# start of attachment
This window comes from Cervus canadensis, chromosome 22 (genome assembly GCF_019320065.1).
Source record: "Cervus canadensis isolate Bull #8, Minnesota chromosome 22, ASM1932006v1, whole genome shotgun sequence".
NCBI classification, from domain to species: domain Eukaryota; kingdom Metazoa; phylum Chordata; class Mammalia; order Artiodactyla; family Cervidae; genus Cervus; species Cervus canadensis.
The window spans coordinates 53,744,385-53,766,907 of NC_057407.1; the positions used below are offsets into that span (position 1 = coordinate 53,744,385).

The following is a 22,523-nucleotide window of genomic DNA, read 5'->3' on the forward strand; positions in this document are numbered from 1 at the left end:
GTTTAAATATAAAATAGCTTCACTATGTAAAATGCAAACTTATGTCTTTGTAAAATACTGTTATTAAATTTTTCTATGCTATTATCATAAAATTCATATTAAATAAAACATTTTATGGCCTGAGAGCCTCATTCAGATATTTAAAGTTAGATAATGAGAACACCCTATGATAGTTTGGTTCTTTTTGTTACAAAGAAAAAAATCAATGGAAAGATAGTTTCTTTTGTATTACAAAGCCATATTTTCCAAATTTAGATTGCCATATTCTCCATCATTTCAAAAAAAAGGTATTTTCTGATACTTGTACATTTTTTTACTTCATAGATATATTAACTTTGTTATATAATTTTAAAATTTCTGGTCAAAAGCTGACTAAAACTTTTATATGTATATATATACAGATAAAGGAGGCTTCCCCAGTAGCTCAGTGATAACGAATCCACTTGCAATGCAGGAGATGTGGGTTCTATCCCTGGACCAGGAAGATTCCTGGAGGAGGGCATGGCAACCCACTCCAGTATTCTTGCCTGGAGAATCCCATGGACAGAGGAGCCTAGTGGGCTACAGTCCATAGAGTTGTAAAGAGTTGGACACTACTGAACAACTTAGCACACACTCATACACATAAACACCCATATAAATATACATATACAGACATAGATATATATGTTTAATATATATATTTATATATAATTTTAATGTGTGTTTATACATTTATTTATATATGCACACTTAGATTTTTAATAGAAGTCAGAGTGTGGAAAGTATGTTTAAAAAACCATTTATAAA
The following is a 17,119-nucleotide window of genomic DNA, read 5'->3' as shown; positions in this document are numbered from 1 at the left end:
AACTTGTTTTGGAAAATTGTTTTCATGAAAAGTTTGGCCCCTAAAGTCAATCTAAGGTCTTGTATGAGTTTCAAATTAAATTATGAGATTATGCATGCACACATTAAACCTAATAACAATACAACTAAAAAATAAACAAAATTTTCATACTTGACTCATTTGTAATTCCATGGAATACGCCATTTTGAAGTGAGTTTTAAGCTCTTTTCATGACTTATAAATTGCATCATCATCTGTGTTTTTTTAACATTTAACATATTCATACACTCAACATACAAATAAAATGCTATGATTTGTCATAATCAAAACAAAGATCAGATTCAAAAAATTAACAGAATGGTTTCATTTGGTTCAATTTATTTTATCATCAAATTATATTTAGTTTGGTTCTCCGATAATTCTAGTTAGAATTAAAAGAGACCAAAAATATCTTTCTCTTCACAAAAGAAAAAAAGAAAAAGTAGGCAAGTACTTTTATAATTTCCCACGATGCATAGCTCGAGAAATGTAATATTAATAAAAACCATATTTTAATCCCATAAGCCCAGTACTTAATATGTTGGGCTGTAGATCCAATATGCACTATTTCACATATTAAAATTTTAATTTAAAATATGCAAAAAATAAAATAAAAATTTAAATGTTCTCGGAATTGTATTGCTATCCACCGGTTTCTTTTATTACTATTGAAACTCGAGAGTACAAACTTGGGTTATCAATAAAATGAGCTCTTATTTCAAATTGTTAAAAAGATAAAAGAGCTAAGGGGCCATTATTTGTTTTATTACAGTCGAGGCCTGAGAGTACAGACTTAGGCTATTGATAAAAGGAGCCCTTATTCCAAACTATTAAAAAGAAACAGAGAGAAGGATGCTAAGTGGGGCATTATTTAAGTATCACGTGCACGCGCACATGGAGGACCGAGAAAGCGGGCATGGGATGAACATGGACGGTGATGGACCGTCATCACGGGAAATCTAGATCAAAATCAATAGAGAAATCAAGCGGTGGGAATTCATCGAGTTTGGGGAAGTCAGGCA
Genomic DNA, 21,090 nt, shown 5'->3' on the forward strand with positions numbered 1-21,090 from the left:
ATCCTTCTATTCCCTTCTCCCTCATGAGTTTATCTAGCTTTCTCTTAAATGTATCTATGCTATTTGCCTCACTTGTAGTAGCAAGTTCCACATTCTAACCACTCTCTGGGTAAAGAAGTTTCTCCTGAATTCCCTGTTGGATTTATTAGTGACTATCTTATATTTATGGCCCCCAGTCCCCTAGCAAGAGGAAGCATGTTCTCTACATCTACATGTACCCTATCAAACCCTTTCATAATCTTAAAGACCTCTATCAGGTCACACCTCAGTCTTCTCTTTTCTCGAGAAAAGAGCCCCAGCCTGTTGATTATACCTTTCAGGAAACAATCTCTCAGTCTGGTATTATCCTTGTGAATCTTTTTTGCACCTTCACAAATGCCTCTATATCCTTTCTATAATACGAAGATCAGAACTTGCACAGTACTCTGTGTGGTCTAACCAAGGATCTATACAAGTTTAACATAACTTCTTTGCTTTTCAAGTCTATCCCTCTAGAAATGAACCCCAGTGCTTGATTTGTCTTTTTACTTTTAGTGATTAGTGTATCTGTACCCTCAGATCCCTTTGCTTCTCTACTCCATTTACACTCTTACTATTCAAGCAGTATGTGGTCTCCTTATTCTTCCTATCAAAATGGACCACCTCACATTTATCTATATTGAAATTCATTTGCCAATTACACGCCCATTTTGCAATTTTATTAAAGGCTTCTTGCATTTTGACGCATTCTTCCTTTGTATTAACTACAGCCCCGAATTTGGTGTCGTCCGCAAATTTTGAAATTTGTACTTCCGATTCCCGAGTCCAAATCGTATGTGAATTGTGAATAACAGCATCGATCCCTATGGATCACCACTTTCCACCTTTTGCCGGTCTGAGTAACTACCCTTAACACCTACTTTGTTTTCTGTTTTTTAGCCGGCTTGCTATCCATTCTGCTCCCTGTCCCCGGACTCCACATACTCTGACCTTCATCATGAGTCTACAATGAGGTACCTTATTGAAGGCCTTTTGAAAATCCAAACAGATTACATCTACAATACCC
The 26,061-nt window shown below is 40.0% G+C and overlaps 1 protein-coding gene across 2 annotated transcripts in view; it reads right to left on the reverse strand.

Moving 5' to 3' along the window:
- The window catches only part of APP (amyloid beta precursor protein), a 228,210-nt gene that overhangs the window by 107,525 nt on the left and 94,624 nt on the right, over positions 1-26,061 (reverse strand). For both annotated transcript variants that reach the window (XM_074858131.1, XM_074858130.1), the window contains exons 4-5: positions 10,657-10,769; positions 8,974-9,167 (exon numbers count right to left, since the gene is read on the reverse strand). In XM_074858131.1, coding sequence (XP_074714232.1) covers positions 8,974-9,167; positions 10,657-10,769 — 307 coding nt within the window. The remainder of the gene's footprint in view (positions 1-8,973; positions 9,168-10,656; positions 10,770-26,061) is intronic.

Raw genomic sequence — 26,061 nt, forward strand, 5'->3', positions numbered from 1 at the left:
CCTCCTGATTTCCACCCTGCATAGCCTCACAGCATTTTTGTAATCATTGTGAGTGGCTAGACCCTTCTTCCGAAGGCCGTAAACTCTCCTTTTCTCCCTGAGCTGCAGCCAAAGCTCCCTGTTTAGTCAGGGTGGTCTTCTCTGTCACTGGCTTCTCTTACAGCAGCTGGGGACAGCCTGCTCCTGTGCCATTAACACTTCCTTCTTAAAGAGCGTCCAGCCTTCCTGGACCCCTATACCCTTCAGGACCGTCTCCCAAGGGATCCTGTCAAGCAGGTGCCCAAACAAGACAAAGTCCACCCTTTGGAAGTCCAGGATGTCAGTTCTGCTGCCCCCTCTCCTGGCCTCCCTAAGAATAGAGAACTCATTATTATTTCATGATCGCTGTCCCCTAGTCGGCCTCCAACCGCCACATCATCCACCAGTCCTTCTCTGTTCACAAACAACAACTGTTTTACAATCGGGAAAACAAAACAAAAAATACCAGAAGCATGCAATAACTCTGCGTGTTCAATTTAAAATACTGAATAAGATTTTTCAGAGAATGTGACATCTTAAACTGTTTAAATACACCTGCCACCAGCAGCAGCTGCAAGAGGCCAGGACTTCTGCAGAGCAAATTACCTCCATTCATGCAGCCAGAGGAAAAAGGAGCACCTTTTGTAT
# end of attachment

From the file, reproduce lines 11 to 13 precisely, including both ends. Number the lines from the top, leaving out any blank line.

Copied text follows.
The 26,061-nt window shown below is 40.0% G+C and overlaps 1 protein-coding gene across 2 annotated transcripts in view; it reads right to left on the reverse strand.

Moving 5' to 3' along the window:
- The window catches only part of APP (amyloid beta precursor protein), a 228,210-nt gene that overhangs the window by 107,525 nt on the left and 94,624 nt on the right, over positions 1-26,061 (reverse strand). For both annotated transcript variants that reach the window (XM_074858131.1, XM_074858130.1), the window contains exons 4-5: positions 10,657-10,769; positions 8,974-9,167 (exon numbers count right to left, since the gene is read on the reverse strand). In XM_074858131.1, coding sequence (XP_074714232.1) covers positions 8,974-9,167; positions 10,657-10,769 — 307 coding nt within the window. The remainder of the gene's footprint in view (positions 1-8,973; positions 9,168-10,656; positions 10,770-26,061) is intronic.